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  1. US regulator SEC penalises Grant Thornton India for auditor independence rules violations

US regulator SEC penalises Grant Thornton India for auditor independence rules violations

US markets regulator SEC today charged Grant Thornton India LLP and Australia-based group firm Grant Thornton Audit Pty Ltd with auditor independence violations that occurred when two partners served on the boards of Mauritius-based subsidiaries of their clients.

By: | Washington | Updated: October 1, 2015 11:20 PM
Grant Thornton India subsequently audited Client A's 2013 financial statements. However, SEC found that GT India was not independent.  (AP)

Grant Thornton India subsequently audited Client A’s 2013 financial statements. However, SEC found that GT India was not independent. (AP)

US markets regulator SEC today charged Grant Thornton India LLP and Australia-based group firm Grant Thornton Audit Pty Ltd with auditor independence violations that occurred when two partners served on the boards of Mauritius-based subsidiaries of their clients.

These partners served on the boards of the companies that were Grant Thornton audit clients and performed non-audit services prohibited under the SEC’s auditor independence rules, the regulator said in a statement.

Without admitting or denying the findings, both entities have agreed to cease and desist from future violations. However, the names of the clients were not disclosed.

“GT India agreed to pay disgorgement of audit fees in the amount of USD 128,905, plus prejudgement interest of USD 8,977, and a penalty of USD 50,000.

“GT Audit agreed to pay disgorgement of USD 88,683, plus prejudgement interest of USD 13,520, and a penalty of USD 75,000,” SEC said.

The watchdog has censured the two audit firms for violating the auditor independence standards besides sanctioning them for causing the issuers to violate the requirement to file annual reports with the Commission.

“The orders also found that the audit firms engaged in improper professional conduct in violation of federal securities laws and the Commission’s Rules of Practice,” SEC noted.

Andrew J Ceresney, Director of the SEC’s Division of Enforcement said the integrity of the financial reporting process relies on auditors to preserve and protect the independence of their audits.

“The two Grant Thornton firms undermined this process by failing to ensure that its audits were free from prohibited non-audit services,” he added.

The Securities and Exchange Commission (SEC) said the two Grant Thornton International LLP member firms represented in audit reports that they were independent of their respective audit clients when the audit clients paid fees to a consulting firm owned by two Grant Thornton Mauritius partners who served as board members for these audit clients.

“The objective of auditor independence rules is to ensure that outside auditors remain independent from their clients both in fact and in appearance throughout the audit and professional engagement period,” it added.

GT India and GT Audit violated the independence rules because the Grant Thornton Mauritius partners provided prohibited services for the audit clients, including controlling bank accounts and having authority to act on the audit client companies’ behalf.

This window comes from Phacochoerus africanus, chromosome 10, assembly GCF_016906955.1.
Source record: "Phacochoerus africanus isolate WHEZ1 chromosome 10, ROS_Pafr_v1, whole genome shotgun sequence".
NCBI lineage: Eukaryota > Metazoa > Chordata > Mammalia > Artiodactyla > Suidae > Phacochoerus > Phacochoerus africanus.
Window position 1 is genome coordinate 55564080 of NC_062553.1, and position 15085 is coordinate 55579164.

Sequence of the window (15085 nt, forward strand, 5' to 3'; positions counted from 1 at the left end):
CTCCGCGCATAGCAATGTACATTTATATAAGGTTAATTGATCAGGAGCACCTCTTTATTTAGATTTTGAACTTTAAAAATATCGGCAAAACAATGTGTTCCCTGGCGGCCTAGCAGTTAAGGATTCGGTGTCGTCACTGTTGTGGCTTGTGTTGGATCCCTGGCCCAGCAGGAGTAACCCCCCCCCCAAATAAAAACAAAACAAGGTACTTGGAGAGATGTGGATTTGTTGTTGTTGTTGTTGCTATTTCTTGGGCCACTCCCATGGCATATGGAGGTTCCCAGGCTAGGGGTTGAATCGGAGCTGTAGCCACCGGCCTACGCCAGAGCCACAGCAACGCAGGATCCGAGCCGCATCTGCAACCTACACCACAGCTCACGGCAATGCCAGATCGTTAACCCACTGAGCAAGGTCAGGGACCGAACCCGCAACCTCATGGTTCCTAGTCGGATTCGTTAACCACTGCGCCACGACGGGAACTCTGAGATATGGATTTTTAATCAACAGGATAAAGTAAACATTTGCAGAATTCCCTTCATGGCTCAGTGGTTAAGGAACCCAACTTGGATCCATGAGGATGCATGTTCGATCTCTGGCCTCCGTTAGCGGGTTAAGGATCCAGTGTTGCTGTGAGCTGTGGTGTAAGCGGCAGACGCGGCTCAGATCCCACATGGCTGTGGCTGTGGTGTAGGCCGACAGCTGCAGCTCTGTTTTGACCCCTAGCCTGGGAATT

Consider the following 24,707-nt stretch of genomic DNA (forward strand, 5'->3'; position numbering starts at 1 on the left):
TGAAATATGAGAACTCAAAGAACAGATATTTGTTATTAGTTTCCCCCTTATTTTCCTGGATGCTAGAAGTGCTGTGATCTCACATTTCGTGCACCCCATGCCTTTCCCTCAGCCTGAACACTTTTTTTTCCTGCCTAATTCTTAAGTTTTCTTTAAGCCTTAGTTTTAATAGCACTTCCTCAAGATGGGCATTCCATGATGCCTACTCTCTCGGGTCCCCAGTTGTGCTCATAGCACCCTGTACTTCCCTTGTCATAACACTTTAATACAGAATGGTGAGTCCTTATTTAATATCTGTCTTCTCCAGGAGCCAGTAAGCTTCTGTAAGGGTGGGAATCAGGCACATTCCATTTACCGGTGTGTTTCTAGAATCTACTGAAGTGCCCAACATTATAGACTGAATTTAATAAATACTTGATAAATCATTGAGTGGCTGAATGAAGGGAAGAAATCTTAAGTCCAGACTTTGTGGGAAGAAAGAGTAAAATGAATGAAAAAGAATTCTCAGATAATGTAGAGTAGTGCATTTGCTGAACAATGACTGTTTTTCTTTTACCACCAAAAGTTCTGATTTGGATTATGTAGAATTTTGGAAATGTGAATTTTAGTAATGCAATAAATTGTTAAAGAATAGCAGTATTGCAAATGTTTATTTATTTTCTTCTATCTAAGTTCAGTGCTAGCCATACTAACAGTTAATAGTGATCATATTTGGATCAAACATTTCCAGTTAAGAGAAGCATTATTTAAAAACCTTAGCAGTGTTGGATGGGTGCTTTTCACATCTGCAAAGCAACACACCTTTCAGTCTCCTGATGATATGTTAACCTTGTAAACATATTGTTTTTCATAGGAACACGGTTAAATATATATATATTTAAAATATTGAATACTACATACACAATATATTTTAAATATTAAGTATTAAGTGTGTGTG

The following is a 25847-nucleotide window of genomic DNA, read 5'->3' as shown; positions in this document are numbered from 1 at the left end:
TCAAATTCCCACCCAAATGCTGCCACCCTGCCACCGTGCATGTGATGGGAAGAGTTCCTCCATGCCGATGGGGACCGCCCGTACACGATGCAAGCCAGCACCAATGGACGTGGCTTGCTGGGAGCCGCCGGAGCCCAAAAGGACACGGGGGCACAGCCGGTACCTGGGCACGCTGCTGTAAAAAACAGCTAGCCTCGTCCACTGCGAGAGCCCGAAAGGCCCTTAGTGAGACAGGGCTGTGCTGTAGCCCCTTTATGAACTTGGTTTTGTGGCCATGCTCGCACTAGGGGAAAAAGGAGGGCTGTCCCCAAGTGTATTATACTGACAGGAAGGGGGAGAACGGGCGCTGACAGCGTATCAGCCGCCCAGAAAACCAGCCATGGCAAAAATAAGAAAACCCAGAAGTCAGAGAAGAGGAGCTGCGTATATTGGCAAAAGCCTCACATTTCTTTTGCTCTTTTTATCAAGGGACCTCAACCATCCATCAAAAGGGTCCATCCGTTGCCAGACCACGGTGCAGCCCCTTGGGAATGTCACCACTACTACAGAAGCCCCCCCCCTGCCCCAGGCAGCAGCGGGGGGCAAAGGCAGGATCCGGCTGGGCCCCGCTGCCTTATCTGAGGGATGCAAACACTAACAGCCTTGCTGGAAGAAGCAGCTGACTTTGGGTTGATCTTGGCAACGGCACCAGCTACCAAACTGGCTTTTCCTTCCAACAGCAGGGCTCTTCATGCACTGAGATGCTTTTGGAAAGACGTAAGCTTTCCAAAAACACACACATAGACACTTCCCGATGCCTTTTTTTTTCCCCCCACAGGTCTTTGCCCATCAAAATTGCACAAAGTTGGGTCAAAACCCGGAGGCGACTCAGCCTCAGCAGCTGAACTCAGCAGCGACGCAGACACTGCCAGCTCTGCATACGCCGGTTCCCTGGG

The SEC also found that GT India and GT Audit failed to follow Grant Thornton International’s compliance control procedures.

GT Audit failed to obtain independence relationship checks and confirmation letters from member firms in countries where its audit clients have business operations, as required by Grant Thornton International.

GT India failed to obtain the confirmation letter.

According to the orders, the Grant Thornton firms failed to discover the independence violations until several months or years following the violations. SEC found GT Audit’s violations occurred with audits of four consecutive fiscal years, from 2008 through 2011, while GT India’s violations occurred for the 2013 fiscal year.

Without naming the client, SEC said that ‘Client A’ began restructuring itself in early 2012 in preparation of a planned initial public offering in the US.

On February 15, 2012, it engaged GT India to audit the financial statements of Client A’s core operating company for each of the three years ended March 31, 2010, 2011, and 2012.

On February 20, 2012, Client A incorporated what would become a public holding company.

On June 15, 2012, GT India completed its audit of Client A’s financial statements, which at the time was not registered with SEC. GT India issued an audit report dated June 15, 2012 with an unqualified opinion for each of the three fiscal year ended March 31, 2012.

About one month later, a Client A employee asked an associate tax director from GT India to recommend a company that could incorporate a Mauritius-based subsidiary as a final step in Client A’s restructuring.

The associate tax director of GT India, who was also a member of the audit engagement team, contacted a partner of GT Mauritius seeking a recommendation. Shortly following this discussion, Client A retained Anex, a corporate services company located in Mauritius, to incorporate and manage its new Mauritius subsidiary.

Anex later incorporated a Mauritius subsidiary for Client A and appointed its co-owners who were GT Mauritius partners, to its board.

In October 2012, Client A completed its IPO and moved USD 100 million worth proceeds to this subsidiary to purchase a controlling interest in Client A’s operating company.

Grant Thornton India subsequently audited Client A’s 2013 financial statements. However, SEC found that GT India was not independent.

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